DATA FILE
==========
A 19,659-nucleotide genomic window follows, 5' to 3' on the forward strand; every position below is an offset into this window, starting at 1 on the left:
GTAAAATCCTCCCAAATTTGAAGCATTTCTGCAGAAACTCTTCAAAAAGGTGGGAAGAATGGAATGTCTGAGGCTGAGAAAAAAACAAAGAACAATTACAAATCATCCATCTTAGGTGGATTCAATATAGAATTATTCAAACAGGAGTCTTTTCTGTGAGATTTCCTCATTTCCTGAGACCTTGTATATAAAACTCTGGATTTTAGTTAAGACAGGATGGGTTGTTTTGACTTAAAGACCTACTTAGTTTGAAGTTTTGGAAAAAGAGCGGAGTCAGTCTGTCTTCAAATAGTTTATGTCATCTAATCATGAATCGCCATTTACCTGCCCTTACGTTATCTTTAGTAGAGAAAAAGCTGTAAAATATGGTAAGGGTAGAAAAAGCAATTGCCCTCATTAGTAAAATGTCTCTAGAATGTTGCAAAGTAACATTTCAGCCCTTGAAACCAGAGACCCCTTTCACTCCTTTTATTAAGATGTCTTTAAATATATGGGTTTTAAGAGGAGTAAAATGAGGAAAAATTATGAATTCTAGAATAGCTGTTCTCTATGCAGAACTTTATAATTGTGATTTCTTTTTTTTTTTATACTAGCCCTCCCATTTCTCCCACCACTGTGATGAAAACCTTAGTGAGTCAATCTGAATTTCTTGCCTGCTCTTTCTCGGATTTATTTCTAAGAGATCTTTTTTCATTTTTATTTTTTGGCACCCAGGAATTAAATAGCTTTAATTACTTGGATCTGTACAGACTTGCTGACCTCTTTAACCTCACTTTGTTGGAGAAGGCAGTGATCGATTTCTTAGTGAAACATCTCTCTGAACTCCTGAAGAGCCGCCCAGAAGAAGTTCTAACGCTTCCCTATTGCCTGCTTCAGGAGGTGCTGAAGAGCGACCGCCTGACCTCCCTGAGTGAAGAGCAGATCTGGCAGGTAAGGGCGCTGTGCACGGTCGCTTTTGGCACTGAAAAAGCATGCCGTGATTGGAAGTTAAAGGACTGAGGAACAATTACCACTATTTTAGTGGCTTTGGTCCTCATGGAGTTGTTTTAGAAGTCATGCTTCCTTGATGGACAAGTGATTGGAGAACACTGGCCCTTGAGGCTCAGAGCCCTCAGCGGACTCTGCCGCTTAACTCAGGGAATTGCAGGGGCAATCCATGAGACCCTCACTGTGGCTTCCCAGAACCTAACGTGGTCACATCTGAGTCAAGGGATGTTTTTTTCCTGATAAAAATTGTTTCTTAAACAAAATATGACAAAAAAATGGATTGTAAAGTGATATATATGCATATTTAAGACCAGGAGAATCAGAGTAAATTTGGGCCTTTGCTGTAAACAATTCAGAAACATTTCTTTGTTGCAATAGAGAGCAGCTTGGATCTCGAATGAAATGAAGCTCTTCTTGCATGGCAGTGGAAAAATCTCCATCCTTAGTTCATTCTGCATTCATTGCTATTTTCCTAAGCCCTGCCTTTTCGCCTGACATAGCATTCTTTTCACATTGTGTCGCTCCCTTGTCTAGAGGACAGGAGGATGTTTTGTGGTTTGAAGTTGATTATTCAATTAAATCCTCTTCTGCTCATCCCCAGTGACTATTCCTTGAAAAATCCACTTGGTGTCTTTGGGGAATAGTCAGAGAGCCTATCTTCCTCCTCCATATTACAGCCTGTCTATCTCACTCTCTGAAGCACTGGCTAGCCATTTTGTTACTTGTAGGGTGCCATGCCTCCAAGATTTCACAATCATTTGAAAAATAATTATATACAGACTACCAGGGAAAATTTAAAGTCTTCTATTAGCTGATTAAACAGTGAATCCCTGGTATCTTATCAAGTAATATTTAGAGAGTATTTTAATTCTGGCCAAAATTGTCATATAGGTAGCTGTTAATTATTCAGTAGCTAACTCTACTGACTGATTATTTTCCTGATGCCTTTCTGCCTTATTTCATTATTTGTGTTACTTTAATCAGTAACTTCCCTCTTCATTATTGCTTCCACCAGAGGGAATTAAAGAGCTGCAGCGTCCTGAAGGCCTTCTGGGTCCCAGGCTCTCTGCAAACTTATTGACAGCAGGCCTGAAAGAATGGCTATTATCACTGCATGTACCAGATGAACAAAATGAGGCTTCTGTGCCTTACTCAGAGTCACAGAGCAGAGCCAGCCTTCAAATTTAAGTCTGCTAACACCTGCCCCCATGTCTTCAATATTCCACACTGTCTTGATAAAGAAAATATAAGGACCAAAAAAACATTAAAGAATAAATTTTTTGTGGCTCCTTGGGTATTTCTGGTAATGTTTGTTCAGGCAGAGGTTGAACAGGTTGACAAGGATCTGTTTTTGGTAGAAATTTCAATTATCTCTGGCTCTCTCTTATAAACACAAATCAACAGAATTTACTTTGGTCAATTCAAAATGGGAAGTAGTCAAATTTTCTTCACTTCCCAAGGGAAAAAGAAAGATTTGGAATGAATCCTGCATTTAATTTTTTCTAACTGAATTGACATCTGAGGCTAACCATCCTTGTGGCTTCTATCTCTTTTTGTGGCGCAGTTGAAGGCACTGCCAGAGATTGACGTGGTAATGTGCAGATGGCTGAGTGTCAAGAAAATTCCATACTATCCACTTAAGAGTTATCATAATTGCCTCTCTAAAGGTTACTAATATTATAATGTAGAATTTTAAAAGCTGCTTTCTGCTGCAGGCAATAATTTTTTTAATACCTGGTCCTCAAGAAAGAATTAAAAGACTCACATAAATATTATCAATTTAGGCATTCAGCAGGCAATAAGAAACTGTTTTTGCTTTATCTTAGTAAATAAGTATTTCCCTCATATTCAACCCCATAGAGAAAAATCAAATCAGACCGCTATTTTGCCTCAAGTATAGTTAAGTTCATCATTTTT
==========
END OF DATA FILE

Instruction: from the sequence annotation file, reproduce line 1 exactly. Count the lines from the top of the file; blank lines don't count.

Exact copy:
A 19,659-nucleotide genomic window follows, 5' to 3' on the forward strand; every position below is an offset into this window, starting at 1 on the left: